- Greg Garber, Writer, Reporter
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On Friday, after playing the longest match in tennis history over the three previous days, Isner's serve was broken once, twice and three times -- in the first set -- by Thiemo de Bakker.
The Isner story ended as many feared it would: badly, even a little sadly. He lost 6-0, 6-3, 6-2. Although his first match went a record 11 hours and 5 minutes, this one was over in the blink of an eye -- 74 minutes.
Isner now has the distinction of playing the longest and the shortest matches on the men's side of this Wimbledon tournament. It was the first time Isner has ever been "bageled" in a Grand Slam match.
Later, Isner predictably described himself as "low on fuel" and allowed that he "really didn't have a chance" to win. He complained of a sore neck and never seemed to get loose.
The 6-foot-9 American's serve was broken seven of 12 times and, after rendering a record 113 aces against Mahut, Isner had zero versus de Bakker.
"I didn't know that," Isner said, adding that it had probably never happened to him in a match.
After his marathon match ended Thursday, Isner and Mahut received several gifts from the All England Club in an on-court ceremony. On Friday, Isner took home another parting gift from IBM, the scoring people. Upon further review, Isner was credited with one more ace from his first-round match -- making the all-time record just a little harder to break going forward.
Although Isner had maintained that he would play doubles with Sam Querrey -- they were the No. 12 seeds -- no one was terribly surprised when he withdrew after his singles match.
Isner's singles match was the first scheduled match on Court 5, at noon, prompting some critics to complain that All Wimbledon Club officials might have been kinder and gentler putting him on several hours later.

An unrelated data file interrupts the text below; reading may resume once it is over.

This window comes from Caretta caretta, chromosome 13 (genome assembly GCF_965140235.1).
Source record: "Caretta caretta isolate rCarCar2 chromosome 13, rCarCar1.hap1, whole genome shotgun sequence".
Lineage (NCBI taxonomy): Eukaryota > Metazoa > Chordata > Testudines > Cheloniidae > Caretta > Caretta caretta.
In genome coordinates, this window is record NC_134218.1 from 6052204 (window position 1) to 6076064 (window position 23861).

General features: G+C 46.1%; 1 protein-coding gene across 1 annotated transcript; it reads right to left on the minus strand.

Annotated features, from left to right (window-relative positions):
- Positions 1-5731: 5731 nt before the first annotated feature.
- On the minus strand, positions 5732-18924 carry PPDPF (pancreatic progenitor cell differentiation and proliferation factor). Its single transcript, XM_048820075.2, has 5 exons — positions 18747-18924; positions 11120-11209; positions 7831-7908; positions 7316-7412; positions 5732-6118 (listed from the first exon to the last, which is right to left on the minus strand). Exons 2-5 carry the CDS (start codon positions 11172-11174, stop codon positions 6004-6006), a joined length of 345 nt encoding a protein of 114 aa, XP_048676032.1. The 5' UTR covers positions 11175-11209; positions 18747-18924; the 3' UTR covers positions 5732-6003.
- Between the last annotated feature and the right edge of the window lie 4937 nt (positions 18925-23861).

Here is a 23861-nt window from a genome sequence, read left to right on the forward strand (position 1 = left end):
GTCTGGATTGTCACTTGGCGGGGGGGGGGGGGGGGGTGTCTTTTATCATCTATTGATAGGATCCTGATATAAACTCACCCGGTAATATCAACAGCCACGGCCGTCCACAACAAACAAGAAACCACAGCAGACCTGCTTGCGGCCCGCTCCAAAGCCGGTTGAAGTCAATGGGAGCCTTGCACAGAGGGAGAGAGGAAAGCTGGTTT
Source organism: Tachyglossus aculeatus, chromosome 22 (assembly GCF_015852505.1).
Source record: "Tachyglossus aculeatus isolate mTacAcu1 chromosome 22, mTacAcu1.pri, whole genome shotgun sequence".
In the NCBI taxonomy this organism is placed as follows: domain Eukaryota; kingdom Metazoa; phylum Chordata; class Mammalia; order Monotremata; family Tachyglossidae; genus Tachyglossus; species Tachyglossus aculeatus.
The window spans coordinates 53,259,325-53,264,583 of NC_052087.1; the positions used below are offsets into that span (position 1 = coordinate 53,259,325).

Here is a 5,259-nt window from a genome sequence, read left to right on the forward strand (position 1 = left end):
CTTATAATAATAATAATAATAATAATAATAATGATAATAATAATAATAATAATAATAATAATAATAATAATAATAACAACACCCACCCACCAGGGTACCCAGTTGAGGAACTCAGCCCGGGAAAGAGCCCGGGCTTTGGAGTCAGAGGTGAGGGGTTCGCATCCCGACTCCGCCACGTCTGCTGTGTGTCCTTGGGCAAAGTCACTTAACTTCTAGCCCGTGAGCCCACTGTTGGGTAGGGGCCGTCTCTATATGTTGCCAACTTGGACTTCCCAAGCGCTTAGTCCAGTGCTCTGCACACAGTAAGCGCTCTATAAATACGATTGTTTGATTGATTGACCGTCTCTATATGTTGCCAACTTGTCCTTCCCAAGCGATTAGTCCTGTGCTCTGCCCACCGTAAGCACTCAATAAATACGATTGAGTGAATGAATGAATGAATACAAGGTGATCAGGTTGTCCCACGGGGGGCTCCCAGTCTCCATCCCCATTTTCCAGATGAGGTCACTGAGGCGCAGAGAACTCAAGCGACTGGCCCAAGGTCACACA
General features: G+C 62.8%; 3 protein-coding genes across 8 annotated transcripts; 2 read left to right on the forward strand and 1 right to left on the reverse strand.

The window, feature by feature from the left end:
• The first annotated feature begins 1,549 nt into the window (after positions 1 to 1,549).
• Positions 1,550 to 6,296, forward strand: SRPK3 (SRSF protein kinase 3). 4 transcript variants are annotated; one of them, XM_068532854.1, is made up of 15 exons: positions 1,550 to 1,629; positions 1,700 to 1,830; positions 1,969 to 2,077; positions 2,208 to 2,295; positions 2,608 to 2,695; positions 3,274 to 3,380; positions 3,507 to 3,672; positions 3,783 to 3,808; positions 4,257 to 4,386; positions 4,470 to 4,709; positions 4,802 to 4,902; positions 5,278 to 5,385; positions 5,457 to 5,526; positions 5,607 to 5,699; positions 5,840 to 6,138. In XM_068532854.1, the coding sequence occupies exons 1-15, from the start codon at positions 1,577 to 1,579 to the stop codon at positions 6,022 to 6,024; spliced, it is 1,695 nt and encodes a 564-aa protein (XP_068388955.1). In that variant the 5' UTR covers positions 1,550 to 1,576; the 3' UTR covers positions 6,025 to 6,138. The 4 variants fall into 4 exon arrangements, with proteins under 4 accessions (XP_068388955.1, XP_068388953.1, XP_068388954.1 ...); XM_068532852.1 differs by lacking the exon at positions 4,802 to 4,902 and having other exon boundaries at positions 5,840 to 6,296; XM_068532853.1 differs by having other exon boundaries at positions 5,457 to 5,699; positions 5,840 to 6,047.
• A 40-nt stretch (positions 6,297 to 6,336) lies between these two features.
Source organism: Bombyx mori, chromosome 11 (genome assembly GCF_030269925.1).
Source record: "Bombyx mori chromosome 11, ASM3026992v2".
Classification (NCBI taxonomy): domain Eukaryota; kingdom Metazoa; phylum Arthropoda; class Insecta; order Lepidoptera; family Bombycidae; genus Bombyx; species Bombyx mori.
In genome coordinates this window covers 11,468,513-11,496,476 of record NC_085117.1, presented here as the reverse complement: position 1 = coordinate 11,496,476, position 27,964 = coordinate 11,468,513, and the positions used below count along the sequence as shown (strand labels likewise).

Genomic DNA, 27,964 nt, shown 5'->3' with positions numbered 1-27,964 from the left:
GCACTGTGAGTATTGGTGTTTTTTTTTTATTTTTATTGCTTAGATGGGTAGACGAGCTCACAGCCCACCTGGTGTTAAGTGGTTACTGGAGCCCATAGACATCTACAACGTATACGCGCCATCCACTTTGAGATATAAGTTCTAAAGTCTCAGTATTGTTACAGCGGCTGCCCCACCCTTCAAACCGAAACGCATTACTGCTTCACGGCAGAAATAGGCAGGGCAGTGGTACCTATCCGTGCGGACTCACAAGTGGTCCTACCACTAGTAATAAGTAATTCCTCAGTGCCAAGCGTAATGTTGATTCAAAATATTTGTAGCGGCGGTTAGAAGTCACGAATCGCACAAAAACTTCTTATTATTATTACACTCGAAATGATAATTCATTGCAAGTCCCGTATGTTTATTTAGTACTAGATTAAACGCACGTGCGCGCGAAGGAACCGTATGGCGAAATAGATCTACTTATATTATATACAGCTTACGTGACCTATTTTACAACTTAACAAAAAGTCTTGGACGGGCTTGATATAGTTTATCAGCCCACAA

"I think he got jobbed, yes," said U.S. Davis Cup captain Patrick McEnroe. "But I also don't think it would have mattered. It looked like he had nothing out there."
McEnroe wasn't the only one pitying Isner.
"Poor guy," said ESPN analyst Luke Jensen. "What else could he do? It's funny the expectations that people had. He could have played last -- he could have played next week, and it wouldn't have made any difference."
How did Isner's right shoulder feel after three days of issuing nonstop rocket serves and forehands?
"There's not really much pain," Isner reported. "It's just kind of dead. You know, not much pop."
His opponent, de Bakker -- who watched much of that spectacular 70-68 fifth set from a prone position on the trainer's table and had all of Thursday off -- said he felt sorry for Isner.
"Of course," said the 21-year-old from the Netherlands. "I mean, 70-68; I mean, it's pretty sick. When you're watching live score, something, you see the results. Then you see 70-68. I think if people at home who didn't know it, watching it, I mean, they'll probably think it's a mistake."
Isner said that his legs were "dead" and that he was suffering from a serious blister on the little toe of his size-15 right foot. The 25-year-old, who played for the University of Georgia, knows that no matter what he achieves going forward, his name will forever be associated with his marathon match.
"I guess it showed how good of a competitor I am," Isner said. "Same goes for Nicolas. The way we both competed out there was pretty stellar. It's something that is going to stick with me for a long time, and rightfully so."
Greg Garber is a senior writer for ESPN.com.
After his historic performance, John Isner's body, and ultimately his serve, broke down in a spiritless Round 2 drubbing.